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State Government
Attorney General Cooper: I Will Not Defend Bathroom Privacy Law In Court PDF Print E-mail
State Government
By Administrator   
Wednesday, 30 March 2016 05:17

RALEIGH, (SGRToday.com) - North Carolina Attorney General Roy Cooper announced at a news conference Tuesday that he and his office will not defend House Bill 2 in court, where it is being challenged by opponents who say its is discrminatory.

Cooper, the Democratic nominee for governor, echoed the sentiments of those who support Charlotte's recently passed ordinance -- set aside by the General Assembly and Gov. Pat McCrory -- that would have allowed men to use women's restrooms and locker rooms, and vice versa.

 "We're talking about discrimination here," said Cooper. "Not only is this new law a national embarrassment, it will set North Carolina's economy back."

In response, N.C. Senate Leader Phil Berger called on Cooper to resign his office immediately.

“Roy Cooper’s refusal to defend the law makes clear he wants the ACLU to win by default in federal court what they can’t win at the ballot box and allow men to walk into locker rooms at YMCAs across our country and undress in front of young girls,” said Berger.

“His zeal for pandering for the extreme left’s money and agenda in his race for governor is making it impossible for him to fulfill his duties as attorney general – and he should resign immediately."

 
Gov. Pat McCrory Responds To ACLU Lawsuit Over House Bill 2 PDF Print E-mail
State Government
By Administrator   
Tuesday, 29 March 2016 05:15

RALEIGH, (SGRToday.com) - Gov. Pat McCrory's office has issued a statement in response to the lawsuit filed over House Bill 2 by the ACLU and several of its allies.

The ACLU has filed a lawsuit challenging House Bill 2, which set aside Charlotte's ordinance that would have allowed men to use women's public restrooms and locker rooms, and vice versa.

The ACLU says the law is disciminatory. Its suit names Gov. Pat McCrory, Attorney General Roy Cooper, and the University of North Carolina. The news release describes its plaintiffs as two transgendered individuals and a lesbian NC Central professor.

Gov. McCrory's statement is below:

“The governor respects the right of any legal challenges; however, he does not respect the continued distortion of the facts by the groups challenging this law and by many members of the state and national media,” said Graham Wilson, the governor’s press secretary.
 
“To counter a coordinated national effort to mislead the public, intimidate our business community and slander our great state, the governor will continue to set the record straight on a common sense resolution to local government overreach that imposed new regulations on businesses that intruded into the personal lives of our citizens. The non-discrimination policies in place today in cities like Raleigh, Greensboro and Asheville and in every business in North Carolina are the same as they were last month and last year.
 
“Where was this coordinated outrage and media attention when the original bathroom ordinance was defeated in Charlotte just last year?   
 
“The governor looks forward to cheering for the UNC Tar Heels in the NCAA Final Four being played in Houston, a city that defeated a similar bathroom ordinance referendum last year with over 61% of the vote.”

 
ACLU and Allies File Lawsuit Against McCrory and Cooper Over House Bill 2 PDF Print E-mail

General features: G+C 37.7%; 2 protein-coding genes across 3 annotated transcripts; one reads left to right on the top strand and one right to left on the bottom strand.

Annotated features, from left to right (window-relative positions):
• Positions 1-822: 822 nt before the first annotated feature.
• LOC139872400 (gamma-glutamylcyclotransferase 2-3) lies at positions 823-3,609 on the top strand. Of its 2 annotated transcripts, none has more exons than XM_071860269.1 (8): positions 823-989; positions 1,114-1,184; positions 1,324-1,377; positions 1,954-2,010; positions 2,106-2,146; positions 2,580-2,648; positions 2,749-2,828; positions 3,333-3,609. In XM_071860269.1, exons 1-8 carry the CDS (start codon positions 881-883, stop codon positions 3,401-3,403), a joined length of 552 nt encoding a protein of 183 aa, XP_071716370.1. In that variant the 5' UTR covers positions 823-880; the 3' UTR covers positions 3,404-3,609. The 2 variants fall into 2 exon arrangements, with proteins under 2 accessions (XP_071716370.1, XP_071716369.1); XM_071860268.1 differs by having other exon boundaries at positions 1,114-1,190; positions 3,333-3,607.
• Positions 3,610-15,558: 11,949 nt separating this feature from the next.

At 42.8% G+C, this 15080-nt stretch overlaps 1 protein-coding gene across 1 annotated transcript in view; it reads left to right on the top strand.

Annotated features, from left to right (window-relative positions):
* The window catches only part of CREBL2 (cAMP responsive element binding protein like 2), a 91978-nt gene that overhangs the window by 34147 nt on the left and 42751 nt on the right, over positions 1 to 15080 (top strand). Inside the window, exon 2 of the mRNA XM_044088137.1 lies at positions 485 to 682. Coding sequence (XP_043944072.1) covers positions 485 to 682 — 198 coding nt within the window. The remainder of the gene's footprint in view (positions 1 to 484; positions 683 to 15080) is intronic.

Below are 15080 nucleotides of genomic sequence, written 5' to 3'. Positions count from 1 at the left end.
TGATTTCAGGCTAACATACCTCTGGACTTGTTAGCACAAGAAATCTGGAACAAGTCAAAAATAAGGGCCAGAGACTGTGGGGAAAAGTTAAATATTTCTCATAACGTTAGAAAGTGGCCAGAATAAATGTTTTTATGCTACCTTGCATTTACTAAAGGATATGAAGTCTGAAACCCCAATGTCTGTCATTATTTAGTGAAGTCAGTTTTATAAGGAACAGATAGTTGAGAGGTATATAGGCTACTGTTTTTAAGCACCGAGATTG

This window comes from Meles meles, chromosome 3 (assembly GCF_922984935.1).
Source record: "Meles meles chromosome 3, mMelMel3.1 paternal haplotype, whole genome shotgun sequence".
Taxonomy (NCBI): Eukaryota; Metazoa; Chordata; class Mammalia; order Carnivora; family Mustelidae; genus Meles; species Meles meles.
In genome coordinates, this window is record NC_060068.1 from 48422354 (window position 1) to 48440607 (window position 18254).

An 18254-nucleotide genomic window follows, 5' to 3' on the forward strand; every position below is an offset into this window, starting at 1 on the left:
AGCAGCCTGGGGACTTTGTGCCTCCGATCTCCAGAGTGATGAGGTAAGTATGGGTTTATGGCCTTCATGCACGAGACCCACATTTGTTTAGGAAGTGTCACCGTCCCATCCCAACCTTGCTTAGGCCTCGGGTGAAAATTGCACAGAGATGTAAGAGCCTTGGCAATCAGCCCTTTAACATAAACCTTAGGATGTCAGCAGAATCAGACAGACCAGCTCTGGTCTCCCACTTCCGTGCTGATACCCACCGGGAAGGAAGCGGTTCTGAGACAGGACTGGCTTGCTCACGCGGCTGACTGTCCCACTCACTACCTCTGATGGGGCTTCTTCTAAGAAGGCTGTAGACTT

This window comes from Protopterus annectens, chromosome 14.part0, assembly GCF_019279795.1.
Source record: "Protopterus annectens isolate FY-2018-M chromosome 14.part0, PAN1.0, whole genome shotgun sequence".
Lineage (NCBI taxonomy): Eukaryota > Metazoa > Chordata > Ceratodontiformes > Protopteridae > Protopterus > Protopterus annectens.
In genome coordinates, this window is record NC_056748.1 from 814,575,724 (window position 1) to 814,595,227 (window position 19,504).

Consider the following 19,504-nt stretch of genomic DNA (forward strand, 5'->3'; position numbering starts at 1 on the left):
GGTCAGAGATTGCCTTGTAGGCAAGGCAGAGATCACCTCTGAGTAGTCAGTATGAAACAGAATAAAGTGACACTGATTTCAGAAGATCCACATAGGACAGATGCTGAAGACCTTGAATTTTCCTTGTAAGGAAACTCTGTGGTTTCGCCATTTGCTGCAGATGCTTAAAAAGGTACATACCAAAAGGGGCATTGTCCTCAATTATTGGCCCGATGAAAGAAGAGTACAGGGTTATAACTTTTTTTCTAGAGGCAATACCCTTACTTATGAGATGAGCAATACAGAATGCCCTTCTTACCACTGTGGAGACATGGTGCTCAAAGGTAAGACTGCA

State Government
By Administrator   
Tuesday, 29 March 2016 05:12

RALEIGH, (SGRToday.com) - The ACLU has filed a lawsuit challenging House Bill 2, which set aside Charlotte's ordinance that would have allowed men to use women's public restrooms and locker rooms, and vice versa.

The ACLU says the law is disciminatory. Its suit names Gov. Pat McCrory, Attorney General Roy Cooper, and the University of North Carolina. The news release describes its plaintiffs as two transgendered individuals and a lesbian NC Central professor.

 “We’re challenging this extreme and discriminatory measure in order to ensure that everyone who lives in and visits North Carolina is protected under the law,” said Chris Brook, Legal Director of the ACLU of North Carolina in a news release announcing the suit. “This cruel, insulting, and unconstitutional law is an attack on fairness in employment, education, and local governance that encourages discrimination against thousands of LGBT people who call North Carolina home, and particularly targets transgender men and women. HB 2 aims to override local school board policies, local public accommodations laws, and more.”

House Bill 2 passed the legislature with bipartisan support. Eleven House Democrats voted with Republicans to approve the measure. The Senate vote was 32 to 0 with Democrats walking out as the vote was about to be taken.

Gov. Pat McCrory signed the bill into law, calling it common sense.

 
Motor Fleet Management Reforms Save $2 Million On Latest Fleet Order PDF Print E-mail
State Government
By Administrator   
Monday, 28 March 2016 05:53

RALEIGH, (SGRToday.com) -- A new assessment of the vehicles needed by state agencies has saved taxpayers nearly $2 million on its latest fleet order.

The Division of Motor Fleet Management is  now assigning agencies the least expensive, most fuel efficient vehicles that still meet their needs.  
 
The 2016 vehicle order will also save an estimated $464,000 in fuel costs over the life of these vehicles.
 
“This is a really big win in two ways,” said Governor McCrory. “Not only have we reduced waste by creating more efficiencies, we have accomplished this by improving customer service in our state agencies.”  
 
Some agencies were able to justify needing a larger, more expensive vehicle. In most cases, however, the state says more efficient vehicles were put in place.

 
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